One of the greatest aspects of my job is that I get the opportunity to meet individuals that are living well beyond average life expectancy. In fact, many of these folks are physically, cognitively and emotionally dong exceptionally well. When I meet these people in their 80’s, 90’s and even 100’s, I am always extremely curious as to the “secret” to their healthy long life. Luck, desserts, exercise, vegetables, laughter, love, friends, reading and good genes are just a few of the common answers I hear. However, the casual way in which I have been collecting data will never lead to any firm conclusions on what we can attribute to long life.
Therefore, my search to find the answer to longevity, led me to the book, The Blue Zones, written by explorer/author Dan Buettner. In his book, Buettner travels the world to find what he calls hot spots or “Blue Zones,”-communities of people that live an exceedingly longer life than the rest of the world. Once he discovered these “Blue Zones,” he would then study the people in these communities and their lifestyle to see what was attributing to their impressive longevity. Mr. Buettner found 5 distinct “Blue Zones” or places throughout the world that had populations of people that had substantially longer lives than other through the world. The 5 locations of extreme longevity are:
· Ikaria, Greece
· Loma Linda, California
· Nicoya, Costa Rica
· Okinawa, Japan
· Sardinia, Italy
While each location had their own story and reason for longevity, Dan Buettner was able to compile 9 overlapping common tendencies. Below is a list of the 9 themes he suggests we all live by. I was particularly impressed/excited about #8 as we, Seacrest at Home, strives to help keep people in their own home!
- Move Naturally
The world’s longest-lived people don’t pump iron, run marathons or join gyms. Instead, they live in environments that constantly nudge them into moving without thinking about it. They grow gardens and don’t have mechanical conveniences for house and yard work.
- Purpose The Okinawans call it “Ikigai” and the Nicoyans call it “plan de vida;” for both it translates to “why I wake up in the morning.” Knowing your sense of purpose is worth up to seven years of extra life expectancy
- Down Shift
Even people in the Blue Zones experience stress. Stress leads to chronic inflammation, associated with every major age-related disease. What the world’s longest-lived people have that we don’t are routines to shed that stress. Okinawans take a few moments each day to remember their ancestors, Adventists pray, Ikarians take a nap and Sardinians do happy hour.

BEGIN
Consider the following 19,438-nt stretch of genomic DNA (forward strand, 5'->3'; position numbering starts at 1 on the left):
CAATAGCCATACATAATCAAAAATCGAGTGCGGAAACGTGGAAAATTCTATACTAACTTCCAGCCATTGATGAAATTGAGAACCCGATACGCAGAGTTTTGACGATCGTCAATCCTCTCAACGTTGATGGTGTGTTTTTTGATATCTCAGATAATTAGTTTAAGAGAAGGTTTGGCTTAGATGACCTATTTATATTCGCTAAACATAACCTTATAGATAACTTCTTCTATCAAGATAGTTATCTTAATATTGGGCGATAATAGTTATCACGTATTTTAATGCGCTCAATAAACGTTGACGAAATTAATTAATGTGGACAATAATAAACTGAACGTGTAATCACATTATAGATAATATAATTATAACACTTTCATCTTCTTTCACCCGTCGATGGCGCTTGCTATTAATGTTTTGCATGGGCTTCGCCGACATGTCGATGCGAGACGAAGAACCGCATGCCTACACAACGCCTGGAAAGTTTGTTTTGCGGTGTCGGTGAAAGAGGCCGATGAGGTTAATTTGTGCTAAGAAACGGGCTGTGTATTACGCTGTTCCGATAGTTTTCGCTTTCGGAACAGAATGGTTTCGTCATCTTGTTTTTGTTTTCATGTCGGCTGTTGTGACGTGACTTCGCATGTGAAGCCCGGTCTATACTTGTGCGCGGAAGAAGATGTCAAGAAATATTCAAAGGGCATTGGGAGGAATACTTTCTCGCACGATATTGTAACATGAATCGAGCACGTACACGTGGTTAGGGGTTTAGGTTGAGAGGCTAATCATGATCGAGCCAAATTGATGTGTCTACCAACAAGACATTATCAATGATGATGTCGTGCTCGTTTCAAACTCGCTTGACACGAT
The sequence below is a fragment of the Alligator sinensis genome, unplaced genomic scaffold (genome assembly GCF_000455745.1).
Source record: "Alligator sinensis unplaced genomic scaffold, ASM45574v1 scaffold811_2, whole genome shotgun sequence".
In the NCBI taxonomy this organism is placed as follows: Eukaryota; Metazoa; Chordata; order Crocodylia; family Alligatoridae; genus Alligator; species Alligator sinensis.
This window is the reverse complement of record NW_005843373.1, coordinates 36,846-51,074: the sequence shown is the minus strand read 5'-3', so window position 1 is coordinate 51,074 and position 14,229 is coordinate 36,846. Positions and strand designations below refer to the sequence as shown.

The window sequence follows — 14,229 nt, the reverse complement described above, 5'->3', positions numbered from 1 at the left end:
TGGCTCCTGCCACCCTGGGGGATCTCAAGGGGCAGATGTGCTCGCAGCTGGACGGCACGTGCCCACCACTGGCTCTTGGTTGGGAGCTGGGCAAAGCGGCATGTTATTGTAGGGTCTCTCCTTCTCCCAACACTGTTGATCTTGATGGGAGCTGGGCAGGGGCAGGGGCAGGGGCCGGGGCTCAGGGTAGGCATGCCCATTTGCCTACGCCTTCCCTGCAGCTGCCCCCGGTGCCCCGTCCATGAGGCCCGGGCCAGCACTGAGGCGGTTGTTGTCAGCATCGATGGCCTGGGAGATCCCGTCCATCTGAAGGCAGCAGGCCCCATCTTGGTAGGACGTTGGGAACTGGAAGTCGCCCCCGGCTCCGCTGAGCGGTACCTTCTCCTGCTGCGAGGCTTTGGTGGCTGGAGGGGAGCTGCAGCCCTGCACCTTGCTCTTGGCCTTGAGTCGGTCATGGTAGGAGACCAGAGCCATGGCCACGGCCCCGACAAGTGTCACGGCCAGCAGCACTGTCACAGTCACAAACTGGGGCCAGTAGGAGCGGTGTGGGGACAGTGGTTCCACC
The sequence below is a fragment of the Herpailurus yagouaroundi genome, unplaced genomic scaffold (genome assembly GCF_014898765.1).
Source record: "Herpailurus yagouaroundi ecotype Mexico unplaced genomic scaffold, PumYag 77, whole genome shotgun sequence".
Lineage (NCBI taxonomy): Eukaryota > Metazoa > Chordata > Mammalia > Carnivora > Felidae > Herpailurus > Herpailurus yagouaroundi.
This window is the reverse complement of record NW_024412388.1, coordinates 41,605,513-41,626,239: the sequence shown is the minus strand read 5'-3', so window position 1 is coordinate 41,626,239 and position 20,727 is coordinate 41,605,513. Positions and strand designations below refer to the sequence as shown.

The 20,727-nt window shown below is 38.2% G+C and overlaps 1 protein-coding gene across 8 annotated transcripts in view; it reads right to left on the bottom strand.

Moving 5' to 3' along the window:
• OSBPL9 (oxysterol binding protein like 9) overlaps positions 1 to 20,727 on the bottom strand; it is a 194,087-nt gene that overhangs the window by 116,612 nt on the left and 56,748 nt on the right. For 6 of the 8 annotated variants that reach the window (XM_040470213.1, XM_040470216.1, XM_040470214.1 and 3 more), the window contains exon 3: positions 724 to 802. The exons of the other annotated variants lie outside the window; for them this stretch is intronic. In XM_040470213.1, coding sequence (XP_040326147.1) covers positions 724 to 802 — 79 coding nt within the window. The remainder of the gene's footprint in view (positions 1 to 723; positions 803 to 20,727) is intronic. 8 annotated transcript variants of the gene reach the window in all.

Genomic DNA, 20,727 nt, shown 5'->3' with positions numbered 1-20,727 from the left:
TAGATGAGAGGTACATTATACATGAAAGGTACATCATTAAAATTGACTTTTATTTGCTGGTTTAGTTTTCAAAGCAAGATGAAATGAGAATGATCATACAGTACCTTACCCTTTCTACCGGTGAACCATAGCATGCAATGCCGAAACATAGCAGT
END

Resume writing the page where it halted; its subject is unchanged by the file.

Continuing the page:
- 80% Rule
“Hara hachi bu” – the Okinawan, 2500-year old Confucian mantra said before meals reminds them to stop eating when their stomachs are 80 percent full. The 20% gap between not being hungry and feeling full could be the difference between losing weight or gaining it. People in the Blue Zones eat their smallest meal in the late afternoon or early evening and then they don’t eat any more the rest of the day.
- Plant Slant
Beans, including fava, black, soy and lentils, are the cornerstone of most centenarian diets. Meat—mostly pork—is eaten on average only five times per month. Serving sizes are 3-4 oz., about the size of deck or cards.
- Wine @ 5
People in all Blue Zones (except Adventists) drink alcohol moderately and regularly. Moderate drinkers outlive non-drinkers. The trick is to drink 1-2 glasses per day (preferably Sardinian Cannonau wine), with friends and/or with food. And no, you can’t save up all weekend and have 14 drinks on Saturday.
All but five of the 263 centenarians we interviewed belonged to some faith-based community. Denomination doesn’t seem to matter. Research shows that attending faith-based services four times per month will add 4-14 years of life expectancy.
- Loved Ones First
Successful centenarians in the Blue Zones put their families first. This means keeping aging parents and grandparents nearby or in the home (It lowers disease and mortality rates of children in the home too.). They commit to a life partner (which can add up to 3 years of life expectancy) and invest in their children with time and love (They’ll be more likely to care for you when the time comes).
- Right Tribe
The world’s longest lived people chose–or were born into–social circles that supported healthy behaviors, Okinawans created ”moais”–groups of five friends that committed to each other for life. Research from the Framingham Studies shows that smoking, obesity, happiness, and even loneliness are contagious. So the social networks of long-lived people have favorably shaped their health behaviors.
I find these 9 principles of life to be very simple and possible for all of us to employ. Clearly, one’s adherence to this template will not guarantee that one lives a long and healthy life. However, it is hard to ignore that living by these principles has been proven successful for many all over the world.
If you are interested in learning more about the author or his book please see additional references below: